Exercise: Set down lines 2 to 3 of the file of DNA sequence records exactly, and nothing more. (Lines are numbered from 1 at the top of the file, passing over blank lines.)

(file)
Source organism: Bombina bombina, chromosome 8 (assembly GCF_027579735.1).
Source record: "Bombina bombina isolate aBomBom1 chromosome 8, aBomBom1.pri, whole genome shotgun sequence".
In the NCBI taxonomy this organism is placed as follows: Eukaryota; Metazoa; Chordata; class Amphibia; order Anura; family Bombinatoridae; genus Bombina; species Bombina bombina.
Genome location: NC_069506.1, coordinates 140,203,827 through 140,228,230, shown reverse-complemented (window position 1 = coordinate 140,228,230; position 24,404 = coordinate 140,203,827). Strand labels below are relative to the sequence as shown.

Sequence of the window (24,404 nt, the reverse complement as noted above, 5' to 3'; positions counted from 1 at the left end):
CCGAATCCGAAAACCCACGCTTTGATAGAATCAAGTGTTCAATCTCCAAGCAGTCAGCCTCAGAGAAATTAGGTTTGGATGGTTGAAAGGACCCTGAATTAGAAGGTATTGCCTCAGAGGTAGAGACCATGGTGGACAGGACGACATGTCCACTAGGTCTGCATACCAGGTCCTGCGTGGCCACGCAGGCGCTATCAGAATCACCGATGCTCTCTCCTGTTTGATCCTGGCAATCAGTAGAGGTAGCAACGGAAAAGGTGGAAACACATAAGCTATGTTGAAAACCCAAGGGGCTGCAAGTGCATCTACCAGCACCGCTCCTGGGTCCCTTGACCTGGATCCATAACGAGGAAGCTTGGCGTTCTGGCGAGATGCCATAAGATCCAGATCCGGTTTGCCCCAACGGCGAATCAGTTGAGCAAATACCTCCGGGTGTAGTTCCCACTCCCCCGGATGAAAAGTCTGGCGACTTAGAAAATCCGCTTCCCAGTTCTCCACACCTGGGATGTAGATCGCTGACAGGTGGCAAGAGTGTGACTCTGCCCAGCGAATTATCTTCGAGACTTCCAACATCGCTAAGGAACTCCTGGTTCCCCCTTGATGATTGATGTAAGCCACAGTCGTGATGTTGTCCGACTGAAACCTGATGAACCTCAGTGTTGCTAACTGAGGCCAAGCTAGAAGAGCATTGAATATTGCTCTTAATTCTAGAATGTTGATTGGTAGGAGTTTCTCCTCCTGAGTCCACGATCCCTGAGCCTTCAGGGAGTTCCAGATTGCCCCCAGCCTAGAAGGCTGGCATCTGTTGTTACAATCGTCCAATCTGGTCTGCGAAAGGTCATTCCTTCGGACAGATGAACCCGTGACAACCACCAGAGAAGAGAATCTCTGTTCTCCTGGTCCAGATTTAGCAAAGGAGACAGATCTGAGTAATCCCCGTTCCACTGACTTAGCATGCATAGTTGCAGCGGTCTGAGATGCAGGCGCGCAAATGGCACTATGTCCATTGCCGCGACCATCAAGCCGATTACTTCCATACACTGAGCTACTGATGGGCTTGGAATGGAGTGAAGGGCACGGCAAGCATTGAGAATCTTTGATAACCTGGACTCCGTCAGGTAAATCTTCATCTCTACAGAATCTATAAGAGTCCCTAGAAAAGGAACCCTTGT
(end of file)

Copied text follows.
Source record: "Bombina bombina isolate aBomBom1 chromosome 8, aBomBom1.pri, whole genome shotgun sequence".
In the NCBI taxonomy this organism is placed as follows: Eukaryota; Metazoa; Chordata; class Amphibia; order Anura; family Bombinatoridae; genus Bombina; species Bombina bombina.